Walmart is announcing today that it is launching a new tool, developed by Sifter, to allow its customers to Shop-By -Diet, both online and in-store.
According to the announcement, "Walmart customers will be able to discover and shop for foods based on allergens such as nuts or dairy; medical diets such as diabetes and heart health; and dozens of lifestyle diets, from vegan to keto to kosher. Shoppers also can use the Shop-by-Diet tool to sort through products based on responsible practices like grass-fed, or find products that won’t interact with medications."
Customers will be able to scan product and instantly find out if it is a match for his or her wellness goals. There's an established need for such a system: "More than 200 million consumers are said to be adhering to a diet or health-related program, while 180 million are reported to have allergies or food avoidances when shopping."
The launch is a big "get" for Sifter, which was developed by pioneering grocery e-commerce entrepreneurs Andrew and Thomas Parkinson, founders of Peapod, who define Sifter as "a powerful Nutrition as a Service platform for the millions of consumers who avoid food allergens or follow a special health diet … Using a proprietary, science-based 'sifting' technology with 130+ diet and nutrition filters, the free, interactive site allows users to find food products and dietary supplements based on their personal diet needs and preferences."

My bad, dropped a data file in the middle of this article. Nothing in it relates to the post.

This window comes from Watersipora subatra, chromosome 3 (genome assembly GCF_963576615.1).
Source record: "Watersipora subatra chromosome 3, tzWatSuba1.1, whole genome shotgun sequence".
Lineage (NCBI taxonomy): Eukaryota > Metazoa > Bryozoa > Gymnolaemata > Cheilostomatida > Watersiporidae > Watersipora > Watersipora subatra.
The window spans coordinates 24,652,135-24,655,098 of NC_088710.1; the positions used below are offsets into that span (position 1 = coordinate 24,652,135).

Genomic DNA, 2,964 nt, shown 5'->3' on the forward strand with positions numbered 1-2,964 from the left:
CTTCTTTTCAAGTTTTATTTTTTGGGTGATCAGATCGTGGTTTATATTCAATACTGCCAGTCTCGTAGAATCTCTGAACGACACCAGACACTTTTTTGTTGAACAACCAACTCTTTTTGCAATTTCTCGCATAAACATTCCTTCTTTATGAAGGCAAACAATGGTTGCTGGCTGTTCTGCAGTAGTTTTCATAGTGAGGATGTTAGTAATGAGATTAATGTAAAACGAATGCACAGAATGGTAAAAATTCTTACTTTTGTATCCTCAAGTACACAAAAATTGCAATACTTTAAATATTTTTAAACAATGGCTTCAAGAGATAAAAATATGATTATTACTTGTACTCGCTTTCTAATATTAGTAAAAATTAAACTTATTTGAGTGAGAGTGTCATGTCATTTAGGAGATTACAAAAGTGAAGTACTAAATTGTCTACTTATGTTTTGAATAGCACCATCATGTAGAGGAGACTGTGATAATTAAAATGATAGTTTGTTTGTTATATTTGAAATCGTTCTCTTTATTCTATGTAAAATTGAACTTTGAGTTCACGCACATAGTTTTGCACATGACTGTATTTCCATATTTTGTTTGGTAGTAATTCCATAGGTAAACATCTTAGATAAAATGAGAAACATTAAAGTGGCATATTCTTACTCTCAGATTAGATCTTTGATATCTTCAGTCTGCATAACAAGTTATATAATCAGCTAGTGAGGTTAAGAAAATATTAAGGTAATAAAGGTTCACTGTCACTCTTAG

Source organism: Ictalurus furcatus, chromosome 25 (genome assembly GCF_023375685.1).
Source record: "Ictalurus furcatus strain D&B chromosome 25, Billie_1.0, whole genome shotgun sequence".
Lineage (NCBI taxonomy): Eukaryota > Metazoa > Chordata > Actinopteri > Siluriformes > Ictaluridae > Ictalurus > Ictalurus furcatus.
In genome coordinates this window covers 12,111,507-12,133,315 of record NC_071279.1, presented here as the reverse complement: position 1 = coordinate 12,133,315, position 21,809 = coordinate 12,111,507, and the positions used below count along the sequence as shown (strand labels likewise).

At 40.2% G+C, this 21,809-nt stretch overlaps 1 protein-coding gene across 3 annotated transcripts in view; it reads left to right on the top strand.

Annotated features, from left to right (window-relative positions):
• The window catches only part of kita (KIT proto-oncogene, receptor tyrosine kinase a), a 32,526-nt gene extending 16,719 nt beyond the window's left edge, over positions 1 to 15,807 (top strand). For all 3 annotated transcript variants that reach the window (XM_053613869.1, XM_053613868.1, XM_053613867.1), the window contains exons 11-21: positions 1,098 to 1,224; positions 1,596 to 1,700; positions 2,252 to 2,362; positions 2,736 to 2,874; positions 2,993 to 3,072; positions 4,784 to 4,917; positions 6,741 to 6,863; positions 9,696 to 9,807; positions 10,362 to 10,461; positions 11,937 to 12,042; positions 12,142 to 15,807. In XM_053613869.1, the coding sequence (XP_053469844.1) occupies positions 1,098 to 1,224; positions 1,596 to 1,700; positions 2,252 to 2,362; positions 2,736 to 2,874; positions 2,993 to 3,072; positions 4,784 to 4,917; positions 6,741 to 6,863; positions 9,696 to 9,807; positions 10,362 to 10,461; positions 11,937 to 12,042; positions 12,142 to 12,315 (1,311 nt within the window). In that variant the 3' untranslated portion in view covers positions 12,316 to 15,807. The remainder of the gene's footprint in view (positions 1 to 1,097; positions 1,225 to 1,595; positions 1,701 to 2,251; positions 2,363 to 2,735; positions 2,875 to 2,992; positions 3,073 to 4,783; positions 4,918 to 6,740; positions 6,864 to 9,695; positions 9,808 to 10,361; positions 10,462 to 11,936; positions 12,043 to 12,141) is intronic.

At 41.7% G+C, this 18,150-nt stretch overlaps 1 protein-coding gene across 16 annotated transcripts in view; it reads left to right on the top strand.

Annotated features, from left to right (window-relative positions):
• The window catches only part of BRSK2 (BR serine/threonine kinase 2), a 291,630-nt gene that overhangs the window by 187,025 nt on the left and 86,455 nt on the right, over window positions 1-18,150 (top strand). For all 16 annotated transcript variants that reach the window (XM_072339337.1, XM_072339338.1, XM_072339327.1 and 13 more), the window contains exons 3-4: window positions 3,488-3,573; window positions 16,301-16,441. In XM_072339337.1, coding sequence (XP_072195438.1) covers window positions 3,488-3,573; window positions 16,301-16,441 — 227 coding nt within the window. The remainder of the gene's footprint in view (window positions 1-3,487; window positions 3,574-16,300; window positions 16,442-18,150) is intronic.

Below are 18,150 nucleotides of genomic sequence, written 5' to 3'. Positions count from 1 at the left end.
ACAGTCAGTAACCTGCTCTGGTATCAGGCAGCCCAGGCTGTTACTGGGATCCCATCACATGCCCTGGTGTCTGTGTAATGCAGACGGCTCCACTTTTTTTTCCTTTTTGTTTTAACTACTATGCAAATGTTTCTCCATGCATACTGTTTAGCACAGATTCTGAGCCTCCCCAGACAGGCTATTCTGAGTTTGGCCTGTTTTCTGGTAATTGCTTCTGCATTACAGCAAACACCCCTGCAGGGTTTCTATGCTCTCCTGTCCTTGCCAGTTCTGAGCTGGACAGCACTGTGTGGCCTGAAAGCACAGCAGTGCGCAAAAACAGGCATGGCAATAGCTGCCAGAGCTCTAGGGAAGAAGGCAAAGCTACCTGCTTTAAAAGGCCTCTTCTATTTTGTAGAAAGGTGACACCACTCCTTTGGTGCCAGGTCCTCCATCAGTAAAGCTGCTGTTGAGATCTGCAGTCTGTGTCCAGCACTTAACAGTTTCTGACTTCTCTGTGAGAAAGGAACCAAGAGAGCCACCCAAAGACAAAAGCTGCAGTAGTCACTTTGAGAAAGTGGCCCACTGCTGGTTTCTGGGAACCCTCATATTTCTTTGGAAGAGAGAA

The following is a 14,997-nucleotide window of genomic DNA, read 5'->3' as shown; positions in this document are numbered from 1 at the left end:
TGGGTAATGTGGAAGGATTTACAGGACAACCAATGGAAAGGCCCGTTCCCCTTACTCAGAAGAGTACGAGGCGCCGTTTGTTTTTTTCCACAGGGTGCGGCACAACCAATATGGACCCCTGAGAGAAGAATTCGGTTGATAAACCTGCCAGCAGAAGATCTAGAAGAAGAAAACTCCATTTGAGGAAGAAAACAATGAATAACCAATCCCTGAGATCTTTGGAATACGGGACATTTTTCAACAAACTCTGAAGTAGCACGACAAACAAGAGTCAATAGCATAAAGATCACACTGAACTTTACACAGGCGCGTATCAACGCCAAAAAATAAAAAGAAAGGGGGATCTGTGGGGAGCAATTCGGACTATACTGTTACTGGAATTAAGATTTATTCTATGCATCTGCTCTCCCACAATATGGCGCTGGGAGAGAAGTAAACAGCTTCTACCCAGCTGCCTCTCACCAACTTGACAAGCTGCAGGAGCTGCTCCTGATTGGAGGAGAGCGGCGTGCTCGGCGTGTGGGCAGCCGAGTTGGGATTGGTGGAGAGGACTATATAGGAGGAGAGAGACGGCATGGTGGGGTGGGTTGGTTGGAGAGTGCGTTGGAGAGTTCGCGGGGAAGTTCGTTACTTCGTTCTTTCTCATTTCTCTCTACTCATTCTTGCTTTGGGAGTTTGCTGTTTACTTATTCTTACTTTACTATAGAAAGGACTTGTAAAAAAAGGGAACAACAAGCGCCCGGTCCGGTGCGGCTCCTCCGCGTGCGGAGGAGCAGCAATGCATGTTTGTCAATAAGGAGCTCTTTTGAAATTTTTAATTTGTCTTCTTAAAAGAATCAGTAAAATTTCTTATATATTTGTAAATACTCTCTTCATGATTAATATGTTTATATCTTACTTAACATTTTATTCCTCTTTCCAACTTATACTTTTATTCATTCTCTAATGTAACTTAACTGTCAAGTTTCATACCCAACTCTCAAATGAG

- KC's View:
I had the opportunity to have an extended, two-part conversation with Andrew and Thomas Parkinson about a year ago, in which we talked about Sifter and the state of e-commerce in the supermarket business. You can go back and see the stories here and here.
I really like this idea, especially as it is being rolled out at Walmart. It makes so much sense, in fact, that I find myself wondering why nobody has done it before. Every retailer with an online presence ought to be looking for ways to create this kind of functionality both in-store and online - it is the very definition of empowering consumers.
By the way, retailers also ought to be figuring out how to use their data to make sure that consumers only get relevant advertising and promotional materials. There is no excuse in 2022 for someone who is an Orthodox Jew ever to get an ad for pork chops, or someone who is gluten-free ever to get an ad for bread, or someone who is lactose-intolerant ever to get an ad for whole milk. When those things do happen, as they often do, all it communicates to shoppers is that the retailer doesn't really know them.
To learn more about Sifter, visit Sifter.shop (consumer site) and Sifter.solutions (business applications).